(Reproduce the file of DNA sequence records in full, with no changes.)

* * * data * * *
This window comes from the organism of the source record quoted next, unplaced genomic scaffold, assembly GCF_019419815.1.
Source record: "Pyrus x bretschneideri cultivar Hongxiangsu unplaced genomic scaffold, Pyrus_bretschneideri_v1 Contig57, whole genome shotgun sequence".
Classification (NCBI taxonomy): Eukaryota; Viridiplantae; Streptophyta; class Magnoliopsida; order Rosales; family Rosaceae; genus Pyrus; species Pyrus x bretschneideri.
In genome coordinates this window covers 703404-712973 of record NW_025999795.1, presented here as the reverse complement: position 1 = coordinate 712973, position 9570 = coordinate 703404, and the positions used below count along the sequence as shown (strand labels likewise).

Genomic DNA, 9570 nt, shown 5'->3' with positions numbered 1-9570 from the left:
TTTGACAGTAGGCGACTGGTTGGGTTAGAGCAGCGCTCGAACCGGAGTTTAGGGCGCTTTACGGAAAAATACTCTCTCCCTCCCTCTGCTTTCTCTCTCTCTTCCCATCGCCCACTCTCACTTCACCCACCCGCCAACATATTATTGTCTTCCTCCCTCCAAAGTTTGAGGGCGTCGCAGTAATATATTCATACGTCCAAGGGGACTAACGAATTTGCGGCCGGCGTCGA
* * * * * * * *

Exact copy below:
This window comes from the organism of the source record quoted next, unplaced genomic scaffold, assembly GCF_019419815.1.
Source record: "Pyrus x bretschneideri cultivar Hongxiangsu unplaced genomic scaffold, Pyrus_bretschneideri_v1 Contig57, whole genome shotgun sequence".
Classification (NCBI taxonomy): Eukaryota; Viridiplantae; Streptophyta; class Magnoliopsida; order Rosales; family Rosaceae; genus Pyrus; species Pyrus x bretschneideri.
In genome coordinates this window covers 703404-712973 of record NW_025999795.1, presented here as the reverse complement: position 1 = coordinate 712973, position 9570 = coordinate 703404, and the positions used below count along the sequence as shown (strand labels likewise).

Genomic DNA, 9570 nt, shown 5'->3' with positions numbered 1-9570 from the left:
TTTGACAGTAGGCGACTGGTTGGGTTAGAGCAGCGCTCGAACCGGAGTTTAGGGCGCTTTACGGAAAAATACTCTCTCCCTCCCTCTGCTTTCTCTCTCTCTTCCCATCGCCCACTCTCACTTCACCCACCCGCCAACATATTATTGTCTTCCTCCCTCCAAAGTTTGAGGGCGTCGCAGTAATATATTCATACGTCCAAGGGGACTAACGAATTTGCGGCCGGCGTCGA